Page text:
Dear Family, Friends, and Diary,
For the last diary of July, my editor noted "Bleak outlook. Need to do something to energize!" Excellent advice, but how?
These trotter.ws diaries span almost 22 years and this is the 141st daily COVID posting. Over the years and days I wonder why I do this. My normal answer is that we value a record of our lives and we share it on the off chance that we do something interesting to family or friends. But, until we return to "normal", do we really want a record of the daily sameness, and is there any chance of recording something interesting?
I actually don't have answers, so I am left with "What else do you have to do with your time?" Good enough for now, and I will try to be less bleak. "Interesting" will be harder.
Saturday, August 1, Isolation Day 141.
My 74th birthday. Even in the Before Times I was never really big on birthday celebrations, but under lock down what can one do?
I wanted to start with a morning walk and try to find interesting birds, a hawk or owl perhaps. I cheated by getting in the car and driving up to the neighborhood where I have seen them before, but there were no telltale calls. When I first glanced up at the top of a very tall cypress, I spotted what might be a small hawk, but looking through the long lens of the camera, it was simply a Mourning Dove catching the sunrise.
My other excitement was a drive, not to a national park or the Pacific beaches, but to the farmer's market, cleaners, peach stand, bank, and sporting goods store, where I bought birthday gifts. Even these short excursions are done seldom enough that they may be worth noting, sort of my own hardly-any-contact tracing.
Back home, Marianne had prepared a celebration, with a card, presents, and an extra-special dinner, including home-made ice cream sandwiches in lieu of a cake. I was glad I did not have to blow out 74 candles. Over our years together, Marianne has worked hard to improve my view of my birthdays and this year was as good as ever. Thanks.
After dinner, we went off to our own distractions. I watched a little NBA basketball and it seemed like a valiant try at normalcy. The players, coaches, staff, and media folks have gone to great lengths to safely stage the games and I appreciate it, even if my Warriors are not there. The players and teams are using the unusual season to publicize anti-racism, with messages on jerseys, shoes, and opening ceremonies. It's interesting to me that the professional team sport with the highest salaried players are being clear on their values.
Big league baseball has also started a truncated season, but I can't imagine it will make it more than another week or so. The NFL? Nope, I don't think so. And fall college sports seem doomed to unsuccessful attempts. All these failures will just add to the bleakness, so I won't continue to comment.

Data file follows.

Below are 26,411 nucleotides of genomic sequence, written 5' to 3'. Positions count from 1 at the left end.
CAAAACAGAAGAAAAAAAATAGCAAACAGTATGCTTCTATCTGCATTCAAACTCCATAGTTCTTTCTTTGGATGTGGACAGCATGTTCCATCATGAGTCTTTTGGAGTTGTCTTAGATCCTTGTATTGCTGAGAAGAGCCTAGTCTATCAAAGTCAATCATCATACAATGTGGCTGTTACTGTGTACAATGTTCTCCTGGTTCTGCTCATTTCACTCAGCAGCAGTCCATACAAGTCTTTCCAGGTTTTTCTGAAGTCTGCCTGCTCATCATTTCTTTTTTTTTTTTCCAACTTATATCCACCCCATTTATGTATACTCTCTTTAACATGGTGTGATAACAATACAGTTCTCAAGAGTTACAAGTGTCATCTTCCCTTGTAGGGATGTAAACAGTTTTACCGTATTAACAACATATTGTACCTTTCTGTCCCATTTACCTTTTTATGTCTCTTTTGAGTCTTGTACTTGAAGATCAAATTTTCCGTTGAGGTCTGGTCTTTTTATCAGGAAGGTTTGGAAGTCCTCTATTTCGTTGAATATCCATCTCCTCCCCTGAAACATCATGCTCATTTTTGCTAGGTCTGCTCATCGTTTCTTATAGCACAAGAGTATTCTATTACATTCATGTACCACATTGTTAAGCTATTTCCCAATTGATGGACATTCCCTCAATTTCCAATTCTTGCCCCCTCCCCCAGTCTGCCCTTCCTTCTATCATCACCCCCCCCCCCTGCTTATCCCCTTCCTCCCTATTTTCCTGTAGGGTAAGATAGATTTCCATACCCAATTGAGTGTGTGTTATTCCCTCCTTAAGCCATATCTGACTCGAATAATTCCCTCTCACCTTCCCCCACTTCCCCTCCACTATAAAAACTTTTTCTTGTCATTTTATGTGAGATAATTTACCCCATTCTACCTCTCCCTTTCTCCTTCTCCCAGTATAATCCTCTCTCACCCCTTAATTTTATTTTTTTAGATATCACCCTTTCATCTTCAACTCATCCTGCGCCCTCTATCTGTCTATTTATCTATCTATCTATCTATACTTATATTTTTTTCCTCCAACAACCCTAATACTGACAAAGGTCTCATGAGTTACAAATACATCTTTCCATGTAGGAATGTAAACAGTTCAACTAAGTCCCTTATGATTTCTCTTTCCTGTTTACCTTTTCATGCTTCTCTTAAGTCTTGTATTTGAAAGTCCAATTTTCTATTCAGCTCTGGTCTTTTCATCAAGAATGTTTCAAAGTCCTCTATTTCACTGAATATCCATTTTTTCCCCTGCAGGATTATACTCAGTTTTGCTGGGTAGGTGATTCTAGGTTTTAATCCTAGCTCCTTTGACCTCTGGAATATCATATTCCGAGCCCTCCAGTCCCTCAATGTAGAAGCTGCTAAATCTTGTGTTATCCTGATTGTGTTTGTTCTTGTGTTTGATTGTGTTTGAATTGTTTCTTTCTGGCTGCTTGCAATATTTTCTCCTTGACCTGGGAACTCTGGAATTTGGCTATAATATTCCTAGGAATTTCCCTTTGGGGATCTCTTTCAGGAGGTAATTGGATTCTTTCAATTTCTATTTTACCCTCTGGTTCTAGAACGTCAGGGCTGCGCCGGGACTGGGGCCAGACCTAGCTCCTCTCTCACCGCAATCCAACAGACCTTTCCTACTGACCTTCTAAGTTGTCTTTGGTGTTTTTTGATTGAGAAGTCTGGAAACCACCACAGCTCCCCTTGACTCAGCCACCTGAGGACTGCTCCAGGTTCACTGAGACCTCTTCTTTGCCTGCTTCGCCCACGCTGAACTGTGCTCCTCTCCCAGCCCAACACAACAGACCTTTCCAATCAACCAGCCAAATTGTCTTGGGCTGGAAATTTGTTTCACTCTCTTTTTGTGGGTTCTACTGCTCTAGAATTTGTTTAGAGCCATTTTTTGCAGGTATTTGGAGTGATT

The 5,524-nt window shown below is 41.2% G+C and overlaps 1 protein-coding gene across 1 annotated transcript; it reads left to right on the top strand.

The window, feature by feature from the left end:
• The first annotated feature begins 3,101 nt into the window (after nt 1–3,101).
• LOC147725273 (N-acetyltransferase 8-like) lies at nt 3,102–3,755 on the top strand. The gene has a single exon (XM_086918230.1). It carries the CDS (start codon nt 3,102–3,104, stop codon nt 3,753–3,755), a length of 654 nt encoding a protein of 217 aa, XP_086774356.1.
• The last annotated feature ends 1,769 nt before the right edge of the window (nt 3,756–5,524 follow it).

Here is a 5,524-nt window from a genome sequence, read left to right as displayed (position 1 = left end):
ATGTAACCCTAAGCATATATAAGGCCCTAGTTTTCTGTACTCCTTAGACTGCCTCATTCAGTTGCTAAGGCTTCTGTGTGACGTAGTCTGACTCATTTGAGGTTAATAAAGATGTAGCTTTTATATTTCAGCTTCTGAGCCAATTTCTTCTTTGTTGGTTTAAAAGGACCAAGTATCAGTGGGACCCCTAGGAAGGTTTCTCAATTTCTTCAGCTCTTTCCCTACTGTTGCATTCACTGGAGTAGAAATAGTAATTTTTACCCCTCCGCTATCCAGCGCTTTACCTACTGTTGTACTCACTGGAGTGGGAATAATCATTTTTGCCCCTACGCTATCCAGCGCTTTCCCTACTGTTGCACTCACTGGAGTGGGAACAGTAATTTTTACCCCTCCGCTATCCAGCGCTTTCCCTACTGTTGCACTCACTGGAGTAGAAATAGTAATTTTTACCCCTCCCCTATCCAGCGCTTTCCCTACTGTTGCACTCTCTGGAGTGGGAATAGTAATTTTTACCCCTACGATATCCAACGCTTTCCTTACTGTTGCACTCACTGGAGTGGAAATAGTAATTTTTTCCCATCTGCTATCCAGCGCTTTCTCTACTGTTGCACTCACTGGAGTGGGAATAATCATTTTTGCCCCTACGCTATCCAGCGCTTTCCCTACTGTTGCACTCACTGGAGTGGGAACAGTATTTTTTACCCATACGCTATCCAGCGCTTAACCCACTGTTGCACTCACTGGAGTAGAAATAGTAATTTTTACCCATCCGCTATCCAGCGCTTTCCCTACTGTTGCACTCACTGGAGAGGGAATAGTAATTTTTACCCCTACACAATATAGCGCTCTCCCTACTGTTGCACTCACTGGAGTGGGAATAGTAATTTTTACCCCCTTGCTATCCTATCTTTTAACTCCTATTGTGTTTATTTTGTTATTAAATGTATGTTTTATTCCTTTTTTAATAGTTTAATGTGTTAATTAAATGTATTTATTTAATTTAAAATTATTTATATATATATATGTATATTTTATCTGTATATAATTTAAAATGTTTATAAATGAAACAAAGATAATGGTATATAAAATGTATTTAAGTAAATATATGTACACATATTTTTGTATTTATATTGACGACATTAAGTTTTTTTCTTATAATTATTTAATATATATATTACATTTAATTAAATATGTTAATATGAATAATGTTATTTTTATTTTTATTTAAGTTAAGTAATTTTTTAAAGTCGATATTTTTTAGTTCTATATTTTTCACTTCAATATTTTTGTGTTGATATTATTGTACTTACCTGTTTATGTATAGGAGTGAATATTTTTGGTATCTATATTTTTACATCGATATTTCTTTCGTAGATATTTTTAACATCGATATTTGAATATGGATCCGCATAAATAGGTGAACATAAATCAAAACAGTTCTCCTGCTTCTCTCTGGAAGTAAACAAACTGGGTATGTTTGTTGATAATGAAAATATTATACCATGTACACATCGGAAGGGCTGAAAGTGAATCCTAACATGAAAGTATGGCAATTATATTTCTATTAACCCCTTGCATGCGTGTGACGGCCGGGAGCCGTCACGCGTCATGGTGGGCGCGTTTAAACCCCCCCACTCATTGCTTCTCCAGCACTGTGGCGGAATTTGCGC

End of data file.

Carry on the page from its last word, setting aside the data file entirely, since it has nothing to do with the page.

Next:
While I was watching basketball, Marianne was working on her painting, and I mean real work. I found her scrubbing the canvas surface with sandpaper and being happy with the results. Sanding reveals layering that is otherwise hidden. The added art time of the COVID period has allowed her to learn and explore much more than a normal schedule would have had space for. A silver lining, the opposite of bleak!
And that was Day 141.
(This day in our history: Bigger birthdays in 2006 and 2008.)
Sunday, August 2, Day 142
Not all my days start with a morning walk, but I've found the better days do. In Fresno summer, conditions for outside activity worsen as the sun gets hotter and hotter and will not get OK before we go to bed. (Thank goodness for air conditioning!) According to the Wunderground website, summer temperatures peak about now, so acceptable outside conditions will gradually grow longer. Good.
The neighbor's garage poster had changed to a cute quote from Freddy, "No mask on your face / Big disgrace / Spreading germs / All over the place". Sing it once and it is embedded in your head. Otherwise, the walk was a struggle for pictures, but pleasant enough.
After breakfast, it was time for a big family birthday party, or what passes for a party nowadays: Zoom. This was Gabby and Chris's birthday and, of course, mine was the day before, so we celebrated. Folks checked in from Maryland (Geoff), Colorado (Jen), Albany (Tom and Kate), Monterey (Chris and Leisa), and Lake Tahoe (Gabby). Ava, Sam, Sean, Ryan, and Spencer also made cameo appearances. It's not the same as in-person, but it's something special.
The rest of the day was ordinary. Marianne is still devoting considerable time to paint, learning and doing. I checked out my new exercise toys: ab roller, yoga ball, and 8 lb medicine ball. To make it seem more official, I changed into my old gym shorts, shirt, and shoes. I think it helped, although my whole program is still pretty limited compared to The Before Times. Later this week, we will add a Peloton stationary bike to our home gym, so we will have fewer and fewer excuses for not getting back in shape.